HP ProCurve Finds Its Edge

The new ProCurve 6400cl Copper and 6410cl X2 switches can be used as gateways to connect edge switches to more intelligent core switches, providing an enterprise LAN option that is more cost-effective than using expensive ports on the core switch, said Darla Sommerville, Americas vice president and general manager for HP ProCurve Networking.

The 6400cl supports only copper lines and costs $5,429, while the 6410cl switch, which costs $8,099, supports both copper and fiber lines. Both switches will be available from the Palo Alto, Calif.-based company by June 30, 2005, Sommerville said.

The 6400 switch series is part of ProCurve's larger strategy to push intelligence away from the core and closer to the edge of the network, where devices such as PCs and other clients connect. This plan will come to fruition with the release of the Edge Fabric switch family, Sommerville said.

HP's strategy differs drastically from that of its main networking competitor, Cisco Systems, which makes the bulk of its revenue from intelligent core switches.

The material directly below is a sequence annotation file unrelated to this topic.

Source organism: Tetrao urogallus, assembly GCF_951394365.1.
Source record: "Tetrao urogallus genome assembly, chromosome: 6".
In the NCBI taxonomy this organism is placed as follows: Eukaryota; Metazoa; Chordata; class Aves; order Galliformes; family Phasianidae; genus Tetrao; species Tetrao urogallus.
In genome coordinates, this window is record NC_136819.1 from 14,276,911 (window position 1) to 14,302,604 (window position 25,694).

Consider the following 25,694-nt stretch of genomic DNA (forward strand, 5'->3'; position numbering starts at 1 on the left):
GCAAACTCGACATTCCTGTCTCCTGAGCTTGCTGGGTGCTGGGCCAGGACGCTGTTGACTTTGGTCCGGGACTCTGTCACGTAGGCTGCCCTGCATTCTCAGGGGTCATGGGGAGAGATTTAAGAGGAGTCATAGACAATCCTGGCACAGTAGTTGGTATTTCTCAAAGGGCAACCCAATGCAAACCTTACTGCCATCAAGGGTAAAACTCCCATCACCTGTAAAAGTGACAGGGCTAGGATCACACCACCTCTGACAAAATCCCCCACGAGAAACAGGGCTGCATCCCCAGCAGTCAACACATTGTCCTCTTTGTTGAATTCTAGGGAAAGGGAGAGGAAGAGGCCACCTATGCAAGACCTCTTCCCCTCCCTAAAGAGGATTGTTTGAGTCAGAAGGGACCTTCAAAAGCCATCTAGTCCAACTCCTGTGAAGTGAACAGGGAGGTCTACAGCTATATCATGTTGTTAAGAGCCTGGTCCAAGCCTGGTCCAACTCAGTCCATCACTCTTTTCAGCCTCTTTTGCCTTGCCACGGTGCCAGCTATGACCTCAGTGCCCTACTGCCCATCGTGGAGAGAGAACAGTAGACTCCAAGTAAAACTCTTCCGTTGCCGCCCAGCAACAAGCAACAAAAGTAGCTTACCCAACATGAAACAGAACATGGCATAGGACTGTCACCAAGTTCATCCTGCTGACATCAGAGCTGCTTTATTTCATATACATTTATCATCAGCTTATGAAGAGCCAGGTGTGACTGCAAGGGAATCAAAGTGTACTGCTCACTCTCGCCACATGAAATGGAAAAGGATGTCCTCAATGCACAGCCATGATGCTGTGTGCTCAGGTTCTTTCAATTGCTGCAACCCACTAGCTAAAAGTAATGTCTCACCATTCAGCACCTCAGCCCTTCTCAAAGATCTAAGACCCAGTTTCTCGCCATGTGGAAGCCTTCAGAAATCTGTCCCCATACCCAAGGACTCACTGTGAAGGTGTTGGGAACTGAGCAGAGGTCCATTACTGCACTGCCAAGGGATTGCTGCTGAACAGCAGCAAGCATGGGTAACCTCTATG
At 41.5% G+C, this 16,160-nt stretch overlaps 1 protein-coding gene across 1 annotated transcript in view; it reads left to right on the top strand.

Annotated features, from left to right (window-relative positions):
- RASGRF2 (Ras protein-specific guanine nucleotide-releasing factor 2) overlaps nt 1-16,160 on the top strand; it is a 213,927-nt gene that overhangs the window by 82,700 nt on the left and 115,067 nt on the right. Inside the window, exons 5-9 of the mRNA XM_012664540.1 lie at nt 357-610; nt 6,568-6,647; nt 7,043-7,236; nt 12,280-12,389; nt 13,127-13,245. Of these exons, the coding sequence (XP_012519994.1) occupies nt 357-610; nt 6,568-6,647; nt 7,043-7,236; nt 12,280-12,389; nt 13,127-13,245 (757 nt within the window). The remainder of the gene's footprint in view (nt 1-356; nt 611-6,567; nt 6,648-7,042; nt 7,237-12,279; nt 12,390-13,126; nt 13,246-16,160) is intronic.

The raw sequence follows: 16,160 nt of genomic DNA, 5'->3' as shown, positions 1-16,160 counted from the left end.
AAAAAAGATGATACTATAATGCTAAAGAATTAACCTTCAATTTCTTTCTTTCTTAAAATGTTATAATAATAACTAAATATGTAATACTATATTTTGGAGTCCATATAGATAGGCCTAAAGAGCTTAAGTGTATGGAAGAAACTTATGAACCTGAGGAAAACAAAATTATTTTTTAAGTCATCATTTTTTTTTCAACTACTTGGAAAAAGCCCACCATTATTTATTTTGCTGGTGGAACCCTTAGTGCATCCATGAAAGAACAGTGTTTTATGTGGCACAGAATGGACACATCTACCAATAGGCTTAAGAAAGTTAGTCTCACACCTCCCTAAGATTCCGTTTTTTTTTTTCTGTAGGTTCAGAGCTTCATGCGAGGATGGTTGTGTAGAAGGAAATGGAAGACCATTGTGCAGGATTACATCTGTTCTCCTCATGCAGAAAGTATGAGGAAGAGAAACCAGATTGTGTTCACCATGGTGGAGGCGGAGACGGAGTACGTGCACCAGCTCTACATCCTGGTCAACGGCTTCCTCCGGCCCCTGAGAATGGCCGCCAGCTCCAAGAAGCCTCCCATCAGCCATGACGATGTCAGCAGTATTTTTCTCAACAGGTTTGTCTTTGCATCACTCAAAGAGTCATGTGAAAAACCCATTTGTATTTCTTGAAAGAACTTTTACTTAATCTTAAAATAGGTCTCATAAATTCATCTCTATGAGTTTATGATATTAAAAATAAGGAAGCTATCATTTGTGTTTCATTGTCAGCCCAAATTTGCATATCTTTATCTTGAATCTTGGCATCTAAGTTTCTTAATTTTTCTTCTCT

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"HP is looking for the intelligence to move to the edge and for the backend to be big, dumb pipes," said Jon Oltsik, senior analyst with Enterprise Strategy Group, Milford, Mass. "That flies in the face of what Cisco wants to do."

ProCurve is developing its Edge Fabric switches using technology acquired from Riverstone Networks in July. Edge Fabric products will provide network management and security protocols, which usually reside in a core switch, closer to the network edge, Sommerville said.

Edge Fabric switches will provide a path for customers to migrate away from purchasing expensive intelligent core switches, she said. At the same time, ProCurve Edge Fabric products will complement a traditional networking architecture, if a customer wants to take that route.

John Barker, president of systems integrator Versatile Communications, Marlboro, Mass., said having network intelligence closer to the edge will definitely be more cost-effective for his customers.

Barker added that some customers still do not recognize HP as a switch vendor, and some may see ProCurve's focus on edge intelligence merely as a way for HP to differentiate its business strategy from Cisco's. However, it is clear there is a real commitment by HP from an engineering perspective to develop technology to support this new architecture, he said.

"I think [ProCurve has] a very well-thought-out plan and an excellent engineering team working on how they can offer these competitive products," Barker said.